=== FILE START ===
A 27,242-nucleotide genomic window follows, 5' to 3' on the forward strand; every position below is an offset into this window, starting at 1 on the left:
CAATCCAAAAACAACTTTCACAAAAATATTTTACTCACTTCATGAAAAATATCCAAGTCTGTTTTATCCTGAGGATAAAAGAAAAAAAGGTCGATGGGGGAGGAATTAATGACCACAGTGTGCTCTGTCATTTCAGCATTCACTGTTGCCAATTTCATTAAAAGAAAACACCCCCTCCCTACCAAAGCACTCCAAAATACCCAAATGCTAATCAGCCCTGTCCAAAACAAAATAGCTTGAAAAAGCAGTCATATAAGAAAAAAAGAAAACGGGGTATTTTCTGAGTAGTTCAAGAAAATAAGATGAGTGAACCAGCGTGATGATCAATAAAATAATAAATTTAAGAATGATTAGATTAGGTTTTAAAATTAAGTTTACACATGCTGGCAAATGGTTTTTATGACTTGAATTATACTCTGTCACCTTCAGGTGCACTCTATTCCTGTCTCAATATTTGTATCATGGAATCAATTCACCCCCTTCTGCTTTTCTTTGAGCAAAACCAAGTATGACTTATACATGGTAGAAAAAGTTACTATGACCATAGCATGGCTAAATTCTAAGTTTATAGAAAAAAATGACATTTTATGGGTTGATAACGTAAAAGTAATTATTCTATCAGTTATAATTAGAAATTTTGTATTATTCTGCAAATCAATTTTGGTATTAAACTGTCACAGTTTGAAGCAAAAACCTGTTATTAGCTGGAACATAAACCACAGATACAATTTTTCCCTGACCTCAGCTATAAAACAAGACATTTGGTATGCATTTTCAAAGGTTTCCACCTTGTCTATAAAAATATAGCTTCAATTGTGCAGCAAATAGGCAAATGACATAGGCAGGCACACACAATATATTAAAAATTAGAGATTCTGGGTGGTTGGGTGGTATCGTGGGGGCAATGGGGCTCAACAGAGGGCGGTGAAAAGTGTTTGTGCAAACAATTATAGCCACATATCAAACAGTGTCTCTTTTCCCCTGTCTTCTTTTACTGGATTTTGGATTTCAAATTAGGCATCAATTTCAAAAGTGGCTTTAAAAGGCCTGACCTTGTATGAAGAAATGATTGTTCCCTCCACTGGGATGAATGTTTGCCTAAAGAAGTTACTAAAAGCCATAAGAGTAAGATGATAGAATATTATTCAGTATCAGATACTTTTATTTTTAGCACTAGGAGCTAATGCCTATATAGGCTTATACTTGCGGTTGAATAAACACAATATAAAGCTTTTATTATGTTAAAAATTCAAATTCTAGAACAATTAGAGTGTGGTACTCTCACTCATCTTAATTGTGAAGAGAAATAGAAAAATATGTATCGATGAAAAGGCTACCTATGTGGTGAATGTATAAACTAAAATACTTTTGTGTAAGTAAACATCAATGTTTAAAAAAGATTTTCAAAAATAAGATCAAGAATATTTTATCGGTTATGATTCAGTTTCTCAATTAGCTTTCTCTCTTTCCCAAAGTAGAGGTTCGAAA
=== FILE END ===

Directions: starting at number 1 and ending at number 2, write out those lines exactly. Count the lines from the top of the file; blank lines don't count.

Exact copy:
A 27,242-nucleotide genomic window follows, 5' to 3' on the forward strand; every position below is an offset into this window, starting at 1 on the left:
CAATCCAAAAACAACTTTCACAAAAATATTTTACTCACTTCATGAAAAATATCCAAGTCTGTTTTATCCTGAGGATAAAAGAAAAAAAGGTCGATGGGGGAGGAATTAATGACCACAGTGTGCTCTGTCATTTCAGCATTCACTGTTGCCAATTTCATTAAAAGAAAACACCCCCTCCCTACCAAAGCACTCCAAAATACCCAAATGCTAATCAGCCCTGTCCAAAACAAAATAGCTTGAAAAAGCAGTCATATAAGAAAAAAAGAAAACGGGGTATTTTCTGAGTAGTTCAAGAAAATAAGATGAGTGAACCAGCGTGATGATCAATAAAATAATAAATTTAAGAATGATTAGATTAGGTTTTAAAATTAAGTTTACACATGCTGGCAAATGGTTTTTATGACTTGAATTATACTCTGTCACCTTCAGGTGCACTCTATTCCTGTCTCAATATTTGTATCATGGAATCAATTCACCCCCTTCTGCTTTTCTTTGAGCAAAACCAAGTATGACTTATACATGGTAGAAAAAGTTACTATGACCATAGCATGGCTAAATTCTAAGTTTATAGAAAAAAATGACATTTTATGGGTTGATAACGTAAAAGTAATTATTCTATCAGTTATAATTAGAAATTTTGTATTATTCTGCAAATCAATTTTGGTATTAAACTGTCACAGTTTGAAGCAAAAACCTGTTATTAGCTGGAACATAAACCACAGATACAATTTTTCCCTGACCTCAGCTATAAAACAAGACATTTGGTATGCATTTTCAAAGGTTTCCACCTTGTCTATAAAAATATAGCTTCAATTGTGCAGCAAATAGGCAAATGACATAGGCAGGCACACACAATATATTAAAAATTAGAGATTCTGGGTGGTTGGGTGGTATCGTGGGGGCAATGGGGCTCAACAGAGGGCGGTGAAAAGTGTTTGTGCAAACAATTATAGCCACATATCAAACAGTGTCTCTTTTCCCCTGTCTTCTTTTACTGGATTTTGGATTTCAAATTAGGCATCAATTTCAAAAGTGGCTTTAAAAGGCCTGACCTTGTATGAAGAAATGATTGTTCCCTCCACTGGGATGAATGTTTGCCTAAAGAAGTTACTAAAAGCCATAAGAGTAAGATGATAGAATATTATTCAGTATCAGATACTTTTATTTTTAGCACTAGGAGCTAATGCCTATATAGGCTTATACTTGCGGTTGAATAAACACAATATAAAGCTTTTATTATGTTAAAAATTCAAATTCTAGAACAATTAGAGTGTGGTACTCTCACTCATCTTAATTGTGAAGAGAAATAGAAAAATATGTATCGATGAAAAGGCTACCTATGTGGTGAATGTATAAACTAAAATACTTTTGTGTAAGTAAACATCAATGTTTAAAAAAGATTTTCAAAAATAAGATCAAGAATATTTTATCGGTTATGATTCAGTTTCTCAATTAGCTTTCTCTCTTTCCCAAAGTAGAGGTTCGAAA